IN THE HIGH COURT OF JUDICATURE AT MADRAS
Dated : 30..01..2008
The Hon'ble Mr. Justice K.CHANDRU
W.P. No. 26665 of 2007
M.P. Nos. 1 and 2 of 2007
1. S. Thomas
2. Manali Petrochemicals Ltd.
Technical Employees' Union
Rep. By its General Secretary
(Regd. No. 1178/CPT)
Chennai .. Petitioners
(P2 impleaded as per order dated
12.12.2007 in M.P. No.3 of 2007)
1. The State of Tamil Nadu
Rep. by Secretary to Government
Labour and Employment Department
Fort St. George
2. The Management of Manali Petrochemicals Ltd.
Rep. by its Managing Director
Ponneri High Road
Chennai .. Respondents
Petition filed under Article 226 of the Constitution of India seeking for issuance of writ of Certiorarified Mandamus calling for the records from the first respondent relating to the order in G.O. (D) No. 1300 Labour and Employment (A2) Department dated 21.12.2005 confirmed in the order dated 22.2.2007 and quash the said order dated 21.12.2005 confirmed in the order dated 22.2.2007 and direct the first respondent to refer the dispute of continued suspension of the petitioner for adjudication to a Labour Court.
For Petitioner : Mr. S. Ayyathurai
For Respondents : Mr. Ravindran
for M/s T.S. Gopalan & Co.
Heard Mr. S. Ayyathurai, learned counsel appearing for the petitioner and Mr. Ravindran, learned counsel representing M/s. T.S. Gopalan, appearing for the respondents and perused the records.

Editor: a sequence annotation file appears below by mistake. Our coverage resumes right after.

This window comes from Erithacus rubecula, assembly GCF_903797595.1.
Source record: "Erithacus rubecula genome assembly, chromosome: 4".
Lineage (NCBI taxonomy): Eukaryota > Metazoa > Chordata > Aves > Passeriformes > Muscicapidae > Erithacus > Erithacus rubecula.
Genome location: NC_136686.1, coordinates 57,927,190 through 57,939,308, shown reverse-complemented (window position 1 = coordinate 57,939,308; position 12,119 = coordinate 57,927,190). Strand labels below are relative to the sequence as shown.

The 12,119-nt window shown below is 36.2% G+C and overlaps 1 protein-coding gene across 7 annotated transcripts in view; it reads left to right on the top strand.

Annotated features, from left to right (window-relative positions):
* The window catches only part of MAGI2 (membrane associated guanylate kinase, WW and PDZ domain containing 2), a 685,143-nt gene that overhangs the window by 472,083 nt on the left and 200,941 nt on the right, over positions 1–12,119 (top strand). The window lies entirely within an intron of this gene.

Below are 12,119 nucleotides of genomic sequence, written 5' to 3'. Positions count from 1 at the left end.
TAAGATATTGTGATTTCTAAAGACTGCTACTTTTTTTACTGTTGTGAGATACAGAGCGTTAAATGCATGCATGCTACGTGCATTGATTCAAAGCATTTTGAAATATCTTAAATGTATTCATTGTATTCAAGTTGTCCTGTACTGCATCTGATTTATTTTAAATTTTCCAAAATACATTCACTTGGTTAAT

2. The petitioner is a Technician employed by the second respondent company and he was in charge of Boiler duties. He was also elected as Vice President of the Manali Petrochemicals Technical Employees' Union formed in 1993. During 1996, he was made as General Secretary of the said Union. Since the settlement between the Union and the second respondent Management had ended in the December 2000, a new Charter of Demands was placed by the Union before the second respondent. Since the direct talks failed between the parties, a dispute was raised before the Conciliation Officer during the year 2003. It is alleged that in order to pressurize the workers, permanent employees working in the boilers, water treatment plant, Milk of lime plant and Fort Lift Operation were transferred to the main plant and in the place held by them, the second respondent attempted to engage contract workers. The petitioner was transferred from boiler plant to Propylene Glycol Plant which involves in hazarduous operation. Therefore, a dispute was raised against the transfer of permanent employees and the same was referred for adjudication by the Principal Labour Court and it was taken on file as I.D. No. 505 of 2005.